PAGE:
Arise Ghana, a Ghanaian political pressure group, organized a two-day protest last week to express the public’s growing anxiety over economic conditions in the country, including unemployment, the rising cost of living and the depreciation of the Ghanaian currency, the cedi. The group called on the government to take “pragmatic steps to alleviate the suffering of the people of Ghana.”
During the protests, demonstrators marched to the headquarters of Ghana’s Ministry of Finance, where they presented a petition calling on the ministry to “take urgent steps to ensure that inflation is brought down to the barest minimum to allow the poor with little income to afford basic commodities.” The protesters’ grievances, as spelled out in the petition, also included the imposition of a new electronic tax, allegations of land-grabbing by state officials, police brutality, questionable coronavirus expenditures and a controversial gold deal involving Ghana and the tax haven of Jersey
. The protesters later marched to the Ghanaian parliament, where they presented a copy of the same petition to lawmakers.
The demonstrations last week were the latest in a series of protests to rock Ghana. Last year, several demonstrations under the banner of #FixtheCountry were held in Accra
and other parts of the country to lament the worsening socio-economic and security landscape. Earlier this year, many Ghanaians took to the streets of Accra
to protest a proposed new tax on electronic payments, known as the “e-levy.” The measure has since been approved by parliament
, and an effort by the opposition to block the tax’s implementation was unsuccessful in the courts. Meanwhile, an association comprising four of Ghana’s largest teachers’ unions have declared an indefinite nationwide strike
to demand payment of outstanding living allowances.
Last week’s protests in Ghana are the latest of a number of similar cost-of-living demonstrations across Africa. In recent months, protests have broken out in Sierra Leone, Guinea, Burkina Faso, Morocco, Sudan, Mozambique, Malawi, South Africa, Kenya and Tanzania. While many analysts point to global conditions arising from the fallout of the war in Ukraine, the adverse economic conditions in these countries predate Russia’s February invasion—some by a few years—and have undoubtedly been exacerbated by the pandemic. As such, they represent a persistent level of popular frustration with governments’ inability to address basic pocketbook issues that only look likely to get worse.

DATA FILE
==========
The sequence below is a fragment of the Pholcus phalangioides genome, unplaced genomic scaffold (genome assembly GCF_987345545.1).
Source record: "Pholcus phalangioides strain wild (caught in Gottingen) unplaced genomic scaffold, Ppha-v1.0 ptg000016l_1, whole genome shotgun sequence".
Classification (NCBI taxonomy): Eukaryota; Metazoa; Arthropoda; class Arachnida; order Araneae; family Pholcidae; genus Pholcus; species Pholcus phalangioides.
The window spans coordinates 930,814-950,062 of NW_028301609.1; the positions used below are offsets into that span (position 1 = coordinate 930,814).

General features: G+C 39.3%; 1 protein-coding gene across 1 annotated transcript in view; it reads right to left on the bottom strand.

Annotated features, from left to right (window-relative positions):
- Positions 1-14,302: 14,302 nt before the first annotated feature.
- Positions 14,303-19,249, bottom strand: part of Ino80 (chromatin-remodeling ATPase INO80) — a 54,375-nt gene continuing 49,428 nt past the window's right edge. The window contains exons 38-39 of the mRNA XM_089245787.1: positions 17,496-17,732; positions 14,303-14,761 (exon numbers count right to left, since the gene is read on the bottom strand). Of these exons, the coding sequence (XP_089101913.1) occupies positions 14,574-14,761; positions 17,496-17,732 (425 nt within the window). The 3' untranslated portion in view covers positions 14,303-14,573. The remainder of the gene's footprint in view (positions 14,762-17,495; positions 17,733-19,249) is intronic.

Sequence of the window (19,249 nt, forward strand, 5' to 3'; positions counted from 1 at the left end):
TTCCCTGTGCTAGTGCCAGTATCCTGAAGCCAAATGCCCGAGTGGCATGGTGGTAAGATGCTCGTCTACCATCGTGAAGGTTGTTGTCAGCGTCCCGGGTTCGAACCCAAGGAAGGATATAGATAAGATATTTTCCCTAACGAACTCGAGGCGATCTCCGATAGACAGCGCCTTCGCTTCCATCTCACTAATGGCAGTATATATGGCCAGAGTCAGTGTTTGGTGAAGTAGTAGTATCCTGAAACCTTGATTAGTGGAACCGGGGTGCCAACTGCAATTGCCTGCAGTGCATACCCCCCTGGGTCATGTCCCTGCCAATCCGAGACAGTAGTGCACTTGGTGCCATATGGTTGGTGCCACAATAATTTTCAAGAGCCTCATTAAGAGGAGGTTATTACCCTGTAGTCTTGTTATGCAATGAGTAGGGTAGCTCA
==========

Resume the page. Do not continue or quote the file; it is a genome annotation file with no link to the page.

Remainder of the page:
Ghana’s economic woes, in particular, have reemerged as a topic of international attention after the government announced days after last week’s protests that it will begin talks with the International Monetary Fund
to negotiate an economic assistance package. Accra had previously refused to seek IMF support for an economy reeling from the effects of the coronavirus pandemic, skyrocketing inflation and a depreciating currency. But many now argue that Ghana has little choice given its worsening macroeconomic outlook and fears of a balance of payments emergency amid a tightening external environment. Ghana’s inflation rate jumped to its highest level in more than 18 years, with annual inflation accelerating to 27.6 percent
, an increase from April’s 23.6 percent clip.